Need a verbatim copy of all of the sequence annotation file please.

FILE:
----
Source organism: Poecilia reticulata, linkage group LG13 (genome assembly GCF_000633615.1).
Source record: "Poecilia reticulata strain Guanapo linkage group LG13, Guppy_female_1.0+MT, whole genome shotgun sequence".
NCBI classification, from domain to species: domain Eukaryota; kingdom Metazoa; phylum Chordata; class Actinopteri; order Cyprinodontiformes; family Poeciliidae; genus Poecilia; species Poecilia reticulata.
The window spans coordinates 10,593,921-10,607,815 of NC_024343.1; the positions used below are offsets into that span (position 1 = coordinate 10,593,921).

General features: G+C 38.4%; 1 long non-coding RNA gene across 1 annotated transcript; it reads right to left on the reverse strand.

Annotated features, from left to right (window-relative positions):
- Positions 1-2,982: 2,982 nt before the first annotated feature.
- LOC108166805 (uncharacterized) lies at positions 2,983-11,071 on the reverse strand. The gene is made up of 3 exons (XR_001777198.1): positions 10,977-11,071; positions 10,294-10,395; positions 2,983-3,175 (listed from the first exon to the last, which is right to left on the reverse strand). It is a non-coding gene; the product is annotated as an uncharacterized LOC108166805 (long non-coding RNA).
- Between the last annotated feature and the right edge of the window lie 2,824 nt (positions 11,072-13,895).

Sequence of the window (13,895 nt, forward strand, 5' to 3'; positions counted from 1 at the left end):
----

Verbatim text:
Source organism: Poecilia reticulata, linkage group LG13 (genome assembly GCF_000633615.1).
Source record: "Poecilia reticulata strain Guanapo linkage group LG13, Guppy_female_1.0+MT, whole genome shotgun sequence".
NCBI classification, from domain to species: domain Eukaryota; kingdom Metazoa; phylum Chordata; class Actinopteri; order Cyprinodontiformes; family Poeciliidae; genus Poecilia; species Poecilia reticulata.
The window spans coordinates 10,593,921-10,607,815 of NC_024343.1; the positions used below are offsets into that span (position 1 = coordinate 10,593,921).

General features: G+C 38.4%; 1 long non-coding RNA gene across 1 annotated transcript; it reads right to left on the reverse strand.

Annotated features, from left to right (window-relative positions):
- Positions 1-2,982: 2,982 nt before the first annotated feature.
- LOC108166805 (uncharacterized) lies at positions 2,983-11,071 on the reverse strand. The gene is made up of 3 exons (XR_001777198.1): positions 10,977-11,071; positions 10,294-10,395; positions 2,983-3,175 (listed from the first exon to the last, which is right to left on the reverse strand). It is a non-coding gene; the product is annotated as an uncharacterized LOC108166805 (long non-coding RNA).
- Between the last annotated feature and the right edge of the window lie 2,824 nt (positions 11,072-13,895).

Sequence of the window (13,895 nt, forward strand, 5' to 3'; positions counted from 1 at the left end):